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Molecules. 2011 Dec 2;16(12):9983-10001. doi: 10.3390/molecules16129983.

Inhibitors of testosterone biosynthetic and metabolic activation enzymes.

Author information

1
The 2nd Affiliated Hospital, Wenzhou Medical College, Wenzhou, Zhejiang 325000, China. yeleping@163.com

Abstract

The Leydig cells of the testis have the capacity to biosynthesize testosterone from cholesterol. Testosterone and its metabolically activated product dihydrotestosterone are critical for the development of male reproductive system and spermatogenesis. At least four steroidogenic enzymes are involved in testosterone biosynthesis: Cholesterol side chain cleavage enzyme (CYP11A1) for the conversion of cholesterol into pregnenolone within the mitochondria, 3β-hydroxysteroid dehydrogenase (HSD3B), for the conversion of pregnenolone into progesterone, 17α-hydroxylase/17,20-lyase (CYP17A1) for the conversion of progesterone into androstenedione and 17β-hydroxysteroid dehydrogenase (HSD17B3) for the formation of testosterone from androstenedione. Testosterone is also metabolically activated into more potent androgen dihydrotestosterone by two isoforms 5α-reductase 1 (SRD5A1) and 2 (SRD5A2) in Leydig cells and peripheral tissues. Many endocrine disruptors act as antiandrogens via directly inhibiting one or more enzymes for testosterone biosynthesis and metabolic activation. These chemicals include industrial materials (perfluoroalkyl compounds, phthalates, bisphenol A and benzophenone) and pesticides/biocides (methoxychlor, organotins, 1,2-dibromo-3-chloropropane and prochloraz) and plant constituents (genistein and gossypol). This paper reviews these endocrine disruptors targeting steroidogenic enzymes.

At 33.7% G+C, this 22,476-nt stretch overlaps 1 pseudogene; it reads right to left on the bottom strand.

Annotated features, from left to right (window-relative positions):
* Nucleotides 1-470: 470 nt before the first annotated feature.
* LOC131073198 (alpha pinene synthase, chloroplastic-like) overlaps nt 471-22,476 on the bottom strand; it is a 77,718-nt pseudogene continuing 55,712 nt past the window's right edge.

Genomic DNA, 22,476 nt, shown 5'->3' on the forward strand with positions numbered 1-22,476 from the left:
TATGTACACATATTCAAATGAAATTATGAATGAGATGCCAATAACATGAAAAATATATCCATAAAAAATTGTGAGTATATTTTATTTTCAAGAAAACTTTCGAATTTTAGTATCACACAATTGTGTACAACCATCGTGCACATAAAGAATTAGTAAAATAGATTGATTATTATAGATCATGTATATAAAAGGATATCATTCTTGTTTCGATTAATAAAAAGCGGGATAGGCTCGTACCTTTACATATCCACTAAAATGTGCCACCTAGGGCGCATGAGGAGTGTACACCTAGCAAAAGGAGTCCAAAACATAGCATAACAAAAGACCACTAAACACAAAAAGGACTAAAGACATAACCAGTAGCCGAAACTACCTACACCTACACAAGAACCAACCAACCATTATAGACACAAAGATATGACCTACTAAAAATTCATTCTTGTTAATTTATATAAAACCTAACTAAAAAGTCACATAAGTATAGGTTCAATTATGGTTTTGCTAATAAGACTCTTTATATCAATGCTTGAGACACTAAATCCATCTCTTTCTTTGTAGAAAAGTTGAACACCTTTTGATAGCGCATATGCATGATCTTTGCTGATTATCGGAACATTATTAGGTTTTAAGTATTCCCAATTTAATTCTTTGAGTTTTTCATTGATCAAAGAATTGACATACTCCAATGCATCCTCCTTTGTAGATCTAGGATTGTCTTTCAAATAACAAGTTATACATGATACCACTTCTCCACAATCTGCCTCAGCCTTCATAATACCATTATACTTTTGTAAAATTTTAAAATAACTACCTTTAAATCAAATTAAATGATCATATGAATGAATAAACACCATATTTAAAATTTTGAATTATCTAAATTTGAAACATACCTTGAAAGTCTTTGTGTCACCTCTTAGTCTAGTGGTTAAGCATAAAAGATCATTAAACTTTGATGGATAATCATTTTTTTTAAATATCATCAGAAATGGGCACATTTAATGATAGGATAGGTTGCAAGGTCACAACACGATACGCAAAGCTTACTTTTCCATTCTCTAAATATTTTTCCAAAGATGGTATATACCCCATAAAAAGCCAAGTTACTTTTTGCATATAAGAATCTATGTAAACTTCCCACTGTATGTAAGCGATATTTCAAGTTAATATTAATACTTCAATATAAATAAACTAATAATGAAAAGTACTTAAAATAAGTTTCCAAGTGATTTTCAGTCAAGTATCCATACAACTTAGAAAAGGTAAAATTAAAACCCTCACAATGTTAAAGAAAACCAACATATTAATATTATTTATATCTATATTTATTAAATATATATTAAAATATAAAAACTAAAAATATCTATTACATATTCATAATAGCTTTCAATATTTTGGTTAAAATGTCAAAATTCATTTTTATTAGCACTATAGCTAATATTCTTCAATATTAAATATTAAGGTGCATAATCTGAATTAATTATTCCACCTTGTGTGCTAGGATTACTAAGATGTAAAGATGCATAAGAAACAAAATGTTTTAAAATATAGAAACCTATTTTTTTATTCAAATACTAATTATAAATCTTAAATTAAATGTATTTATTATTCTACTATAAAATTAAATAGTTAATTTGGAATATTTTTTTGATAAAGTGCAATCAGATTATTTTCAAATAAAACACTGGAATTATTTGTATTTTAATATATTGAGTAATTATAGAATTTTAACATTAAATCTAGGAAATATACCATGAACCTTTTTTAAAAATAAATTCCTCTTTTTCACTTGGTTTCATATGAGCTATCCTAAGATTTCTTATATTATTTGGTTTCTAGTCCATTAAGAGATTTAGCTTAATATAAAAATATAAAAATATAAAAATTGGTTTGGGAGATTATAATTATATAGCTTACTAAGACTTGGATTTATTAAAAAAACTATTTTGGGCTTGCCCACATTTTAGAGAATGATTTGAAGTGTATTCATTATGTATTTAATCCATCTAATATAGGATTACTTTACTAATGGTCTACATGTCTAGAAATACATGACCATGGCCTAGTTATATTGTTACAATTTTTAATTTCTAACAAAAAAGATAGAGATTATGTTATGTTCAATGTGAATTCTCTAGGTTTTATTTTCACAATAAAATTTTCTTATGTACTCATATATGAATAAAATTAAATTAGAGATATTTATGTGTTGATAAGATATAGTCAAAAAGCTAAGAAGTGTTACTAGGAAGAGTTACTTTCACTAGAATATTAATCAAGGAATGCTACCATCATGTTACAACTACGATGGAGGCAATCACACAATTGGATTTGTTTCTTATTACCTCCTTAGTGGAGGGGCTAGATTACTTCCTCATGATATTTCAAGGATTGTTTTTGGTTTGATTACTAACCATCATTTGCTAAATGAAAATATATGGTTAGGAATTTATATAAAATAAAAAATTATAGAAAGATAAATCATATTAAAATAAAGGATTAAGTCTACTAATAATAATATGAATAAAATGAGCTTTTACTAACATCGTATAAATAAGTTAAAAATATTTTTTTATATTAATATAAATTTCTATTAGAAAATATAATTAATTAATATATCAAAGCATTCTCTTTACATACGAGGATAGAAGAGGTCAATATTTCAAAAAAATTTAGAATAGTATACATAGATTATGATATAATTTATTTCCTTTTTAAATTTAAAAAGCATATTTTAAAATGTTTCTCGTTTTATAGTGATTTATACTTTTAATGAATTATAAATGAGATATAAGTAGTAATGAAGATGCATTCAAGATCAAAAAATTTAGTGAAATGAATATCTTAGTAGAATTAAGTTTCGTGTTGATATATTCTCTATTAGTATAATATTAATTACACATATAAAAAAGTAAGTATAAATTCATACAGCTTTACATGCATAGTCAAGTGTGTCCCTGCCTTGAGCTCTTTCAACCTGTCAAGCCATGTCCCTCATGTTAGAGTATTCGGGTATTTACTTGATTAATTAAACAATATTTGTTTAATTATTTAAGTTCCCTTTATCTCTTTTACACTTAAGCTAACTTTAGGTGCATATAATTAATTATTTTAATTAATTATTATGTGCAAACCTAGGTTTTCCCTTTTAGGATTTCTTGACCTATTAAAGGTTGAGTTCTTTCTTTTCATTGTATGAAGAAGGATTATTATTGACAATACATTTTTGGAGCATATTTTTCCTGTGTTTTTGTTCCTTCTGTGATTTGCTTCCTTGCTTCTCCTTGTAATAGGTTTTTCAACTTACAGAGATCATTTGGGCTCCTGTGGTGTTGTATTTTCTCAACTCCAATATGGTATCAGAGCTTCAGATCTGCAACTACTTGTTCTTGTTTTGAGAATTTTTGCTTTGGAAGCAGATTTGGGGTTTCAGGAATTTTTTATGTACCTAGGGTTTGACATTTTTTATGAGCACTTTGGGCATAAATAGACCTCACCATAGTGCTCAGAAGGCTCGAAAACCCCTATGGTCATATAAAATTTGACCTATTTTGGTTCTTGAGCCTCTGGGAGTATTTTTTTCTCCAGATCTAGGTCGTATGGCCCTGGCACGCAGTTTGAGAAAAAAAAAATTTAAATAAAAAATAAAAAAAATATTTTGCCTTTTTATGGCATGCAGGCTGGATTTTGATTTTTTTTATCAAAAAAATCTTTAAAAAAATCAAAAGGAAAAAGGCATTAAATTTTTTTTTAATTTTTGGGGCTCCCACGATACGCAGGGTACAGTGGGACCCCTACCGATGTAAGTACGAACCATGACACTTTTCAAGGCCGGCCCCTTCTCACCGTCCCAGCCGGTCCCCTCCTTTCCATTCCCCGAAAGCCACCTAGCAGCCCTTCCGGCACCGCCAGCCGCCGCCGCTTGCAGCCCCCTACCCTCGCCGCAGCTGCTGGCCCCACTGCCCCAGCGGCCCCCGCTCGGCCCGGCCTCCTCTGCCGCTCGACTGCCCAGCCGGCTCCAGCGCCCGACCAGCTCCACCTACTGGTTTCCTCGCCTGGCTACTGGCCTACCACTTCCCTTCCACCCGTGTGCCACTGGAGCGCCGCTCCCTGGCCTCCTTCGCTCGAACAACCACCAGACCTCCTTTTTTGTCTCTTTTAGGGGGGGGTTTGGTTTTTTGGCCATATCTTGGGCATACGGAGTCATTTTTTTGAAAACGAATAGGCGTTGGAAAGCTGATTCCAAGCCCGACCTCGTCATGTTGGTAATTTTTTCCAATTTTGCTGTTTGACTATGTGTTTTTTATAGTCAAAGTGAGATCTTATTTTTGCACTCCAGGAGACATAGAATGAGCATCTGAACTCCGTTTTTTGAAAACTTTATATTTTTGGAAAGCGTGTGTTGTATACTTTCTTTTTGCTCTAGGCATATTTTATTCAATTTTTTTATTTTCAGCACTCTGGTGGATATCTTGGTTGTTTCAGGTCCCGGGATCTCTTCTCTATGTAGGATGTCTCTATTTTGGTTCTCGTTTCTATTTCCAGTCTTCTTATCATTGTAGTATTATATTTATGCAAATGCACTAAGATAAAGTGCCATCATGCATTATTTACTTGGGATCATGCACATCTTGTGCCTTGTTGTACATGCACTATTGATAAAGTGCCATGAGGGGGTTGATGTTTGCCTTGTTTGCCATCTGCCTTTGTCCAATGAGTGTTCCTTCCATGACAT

PMID:
22138857
PMCID:
PMC6264586
DOI:
10.3390/molecules16129983
[Indexed for MEDLINE]
Free PMC Article

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